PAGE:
International capacity choice and national market games
A series of models are developed in which international trade is modelled as a two-stage game between firms in two countries. At the first stage firms choose their productive capacity. At the second stage different types of market game are played. The most interesting case is that in which firms play a separate price game in each national market, given their worldwide capacity levels. It is established that (i) firms use capacity strategically, in order to manipulate the distribution of rivals' output between markets; (ii) the volume of intra-industry trade is intermediate between the two cases most extensively studied in the trade literature (integrated- and segmented-market Cournot equilibria); and (iii) countries gain from small import tariffs and export subsidies, but these gains are less than in the case of segmented markets and a Cournot equilibrium.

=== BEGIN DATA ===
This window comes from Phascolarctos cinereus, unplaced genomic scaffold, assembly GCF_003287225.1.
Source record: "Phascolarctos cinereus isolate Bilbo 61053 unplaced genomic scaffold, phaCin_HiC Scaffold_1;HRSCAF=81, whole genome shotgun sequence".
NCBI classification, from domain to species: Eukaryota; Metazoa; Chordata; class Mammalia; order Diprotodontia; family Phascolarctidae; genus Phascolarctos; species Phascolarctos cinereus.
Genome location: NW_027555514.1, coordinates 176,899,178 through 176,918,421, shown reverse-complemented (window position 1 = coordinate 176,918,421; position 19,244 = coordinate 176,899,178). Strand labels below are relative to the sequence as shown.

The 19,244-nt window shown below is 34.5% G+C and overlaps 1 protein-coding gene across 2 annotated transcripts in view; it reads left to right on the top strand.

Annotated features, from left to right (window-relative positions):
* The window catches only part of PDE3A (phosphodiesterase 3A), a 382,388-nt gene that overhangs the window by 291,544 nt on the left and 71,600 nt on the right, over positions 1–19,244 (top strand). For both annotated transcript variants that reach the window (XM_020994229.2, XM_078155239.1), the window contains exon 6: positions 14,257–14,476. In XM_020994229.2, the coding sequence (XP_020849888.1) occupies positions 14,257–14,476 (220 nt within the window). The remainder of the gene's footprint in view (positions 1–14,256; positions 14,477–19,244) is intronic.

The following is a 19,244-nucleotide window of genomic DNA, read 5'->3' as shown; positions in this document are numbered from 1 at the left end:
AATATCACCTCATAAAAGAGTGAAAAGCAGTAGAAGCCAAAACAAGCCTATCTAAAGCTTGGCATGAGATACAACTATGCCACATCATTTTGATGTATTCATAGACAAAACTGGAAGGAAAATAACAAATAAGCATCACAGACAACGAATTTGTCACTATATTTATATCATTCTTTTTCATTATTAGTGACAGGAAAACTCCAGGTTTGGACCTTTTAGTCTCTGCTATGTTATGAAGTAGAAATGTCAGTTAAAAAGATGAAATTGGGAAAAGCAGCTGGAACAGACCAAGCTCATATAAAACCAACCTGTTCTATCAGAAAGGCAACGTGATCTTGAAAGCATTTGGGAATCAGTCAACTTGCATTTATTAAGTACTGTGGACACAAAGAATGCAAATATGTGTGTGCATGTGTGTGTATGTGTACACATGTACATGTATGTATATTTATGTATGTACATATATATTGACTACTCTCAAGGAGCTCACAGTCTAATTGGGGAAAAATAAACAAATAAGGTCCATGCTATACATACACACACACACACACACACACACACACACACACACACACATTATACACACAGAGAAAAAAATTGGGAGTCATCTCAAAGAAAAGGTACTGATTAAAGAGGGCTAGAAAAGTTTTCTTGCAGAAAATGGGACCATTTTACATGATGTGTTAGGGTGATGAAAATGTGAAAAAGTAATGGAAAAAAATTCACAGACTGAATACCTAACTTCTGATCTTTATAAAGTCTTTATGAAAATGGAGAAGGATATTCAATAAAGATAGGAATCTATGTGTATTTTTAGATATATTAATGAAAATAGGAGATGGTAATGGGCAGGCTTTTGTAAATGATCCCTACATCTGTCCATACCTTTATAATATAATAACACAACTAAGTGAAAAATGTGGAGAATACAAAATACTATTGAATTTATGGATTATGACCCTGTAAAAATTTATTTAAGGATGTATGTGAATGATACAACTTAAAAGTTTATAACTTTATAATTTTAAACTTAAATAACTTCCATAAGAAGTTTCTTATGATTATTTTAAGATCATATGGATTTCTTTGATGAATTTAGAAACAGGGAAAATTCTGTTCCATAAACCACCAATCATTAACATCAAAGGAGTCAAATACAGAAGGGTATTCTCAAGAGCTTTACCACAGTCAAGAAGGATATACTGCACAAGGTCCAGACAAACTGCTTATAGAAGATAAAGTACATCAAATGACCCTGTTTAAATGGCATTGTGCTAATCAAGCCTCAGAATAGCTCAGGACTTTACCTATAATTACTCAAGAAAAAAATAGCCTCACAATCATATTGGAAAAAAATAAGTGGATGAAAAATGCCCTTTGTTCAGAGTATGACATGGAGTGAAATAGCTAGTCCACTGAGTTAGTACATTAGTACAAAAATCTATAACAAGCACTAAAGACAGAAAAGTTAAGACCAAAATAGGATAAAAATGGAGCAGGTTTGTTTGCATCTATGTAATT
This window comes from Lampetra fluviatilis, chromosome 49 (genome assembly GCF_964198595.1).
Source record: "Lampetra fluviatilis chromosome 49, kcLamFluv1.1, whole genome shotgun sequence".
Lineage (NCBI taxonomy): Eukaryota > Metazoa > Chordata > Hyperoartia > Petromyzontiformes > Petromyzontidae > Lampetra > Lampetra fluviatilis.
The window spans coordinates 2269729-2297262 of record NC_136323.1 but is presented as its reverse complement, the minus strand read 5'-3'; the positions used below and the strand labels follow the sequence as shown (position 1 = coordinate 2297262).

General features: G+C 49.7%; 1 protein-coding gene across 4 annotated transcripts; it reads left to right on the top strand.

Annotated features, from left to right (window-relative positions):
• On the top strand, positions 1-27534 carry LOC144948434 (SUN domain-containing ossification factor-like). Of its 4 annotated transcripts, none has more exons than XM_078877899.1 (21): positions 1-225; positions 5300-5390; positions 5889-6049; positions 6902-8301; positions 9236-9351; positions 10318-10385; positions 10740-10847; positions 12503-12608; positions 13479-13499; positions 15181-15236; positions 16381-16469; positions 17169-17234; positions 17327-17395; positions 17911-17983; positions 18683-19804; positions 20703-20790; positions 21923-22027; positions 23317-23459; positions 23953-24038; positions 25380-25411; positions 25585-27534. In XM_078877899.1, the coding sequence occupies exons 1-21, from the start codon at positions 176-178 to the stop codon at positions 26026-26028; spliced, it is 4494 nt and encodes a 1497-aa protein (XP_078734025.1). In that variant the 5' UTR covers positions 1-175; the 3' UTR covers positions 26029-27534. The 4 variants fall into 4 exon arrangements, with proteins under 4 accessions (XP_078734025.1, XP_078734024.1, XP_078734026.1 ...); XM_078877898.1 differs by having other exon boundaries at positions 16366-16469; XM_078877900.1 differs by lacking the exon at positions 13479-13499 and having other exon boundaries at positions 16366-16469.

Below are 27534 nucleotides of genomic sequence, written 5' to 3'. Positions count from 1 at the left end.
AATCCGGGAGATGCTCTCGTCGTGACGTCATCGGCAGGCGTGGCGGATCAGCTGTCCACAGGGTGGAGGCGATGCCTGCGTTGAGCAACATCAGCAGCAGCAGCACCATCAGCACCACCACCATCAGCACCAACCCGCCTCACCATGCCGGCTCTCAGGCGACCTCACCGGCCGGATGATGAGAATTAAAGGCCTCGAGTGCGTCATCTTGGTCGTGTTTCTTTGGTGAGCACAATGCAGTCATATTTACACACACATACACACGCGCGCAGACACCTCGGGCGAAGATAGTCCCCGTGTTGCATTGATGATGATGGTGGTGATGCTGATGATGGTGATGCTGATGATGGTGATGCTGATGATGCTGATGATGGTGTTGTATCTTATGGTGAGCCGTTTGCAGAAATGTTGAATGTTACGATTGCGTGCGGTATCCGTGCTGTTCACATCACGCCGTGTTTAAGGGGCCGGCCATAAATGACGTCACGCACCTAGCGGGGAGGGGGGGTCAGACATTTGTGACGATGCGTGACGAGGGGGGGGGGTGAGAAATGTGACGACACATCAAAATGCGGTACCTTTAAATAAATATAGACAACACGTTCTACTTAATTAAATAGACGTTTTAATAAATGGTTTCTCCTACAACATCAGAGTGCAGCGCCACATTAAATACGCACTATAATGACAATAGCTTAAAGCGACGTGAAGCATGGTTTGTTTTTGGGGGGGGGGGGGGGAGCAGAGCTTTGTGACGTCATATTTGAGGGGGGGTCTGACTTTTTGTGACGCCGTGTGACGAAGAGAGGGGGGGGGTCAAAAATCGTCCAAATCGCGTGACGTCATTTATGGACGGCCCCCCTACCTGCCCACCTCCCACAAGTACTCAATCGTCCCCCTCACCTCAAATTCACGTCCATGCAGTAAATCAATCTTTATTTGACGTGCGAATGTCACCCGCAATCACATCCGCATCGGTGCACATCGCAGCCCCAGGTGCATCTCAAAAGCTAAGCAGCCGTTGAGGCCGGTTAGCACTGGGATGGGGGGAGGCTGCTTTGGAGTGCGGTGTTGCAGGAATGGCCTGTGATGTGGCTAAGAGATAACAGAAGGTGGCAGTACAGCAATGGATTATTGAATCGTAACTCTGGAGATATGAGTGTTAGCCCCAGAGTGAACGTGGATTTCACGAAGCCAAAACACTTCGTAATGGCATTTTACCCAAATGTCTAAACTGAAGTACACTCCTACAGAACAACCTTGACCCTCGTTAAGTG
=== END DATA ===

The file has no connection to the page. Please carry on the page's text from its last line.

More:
(This abstract was borrowed from another version of this item.)
If you experience problems downloading a file, check if you have the proper application to view it first. In case of further problems read the IDEAS help page. Note that these files are not on the IDEAS site. Please be patient as the files may be large.
As the access to this document is restricted, you may want to look for a different version under "Related research" (further below) or search for a different version of it.
When requesting a correction, please mention this item's handle: RePEc:eee:inecon:v:29:y:1990:i:1-2:p:23-42. See general information about how to correct material in RePEc.
For technical questions regarding this item, or to correct its authors, title, abstract, bibliographic or download information, contact: (Zhang, Lei)
If references are entirely missing, you can add them using this form.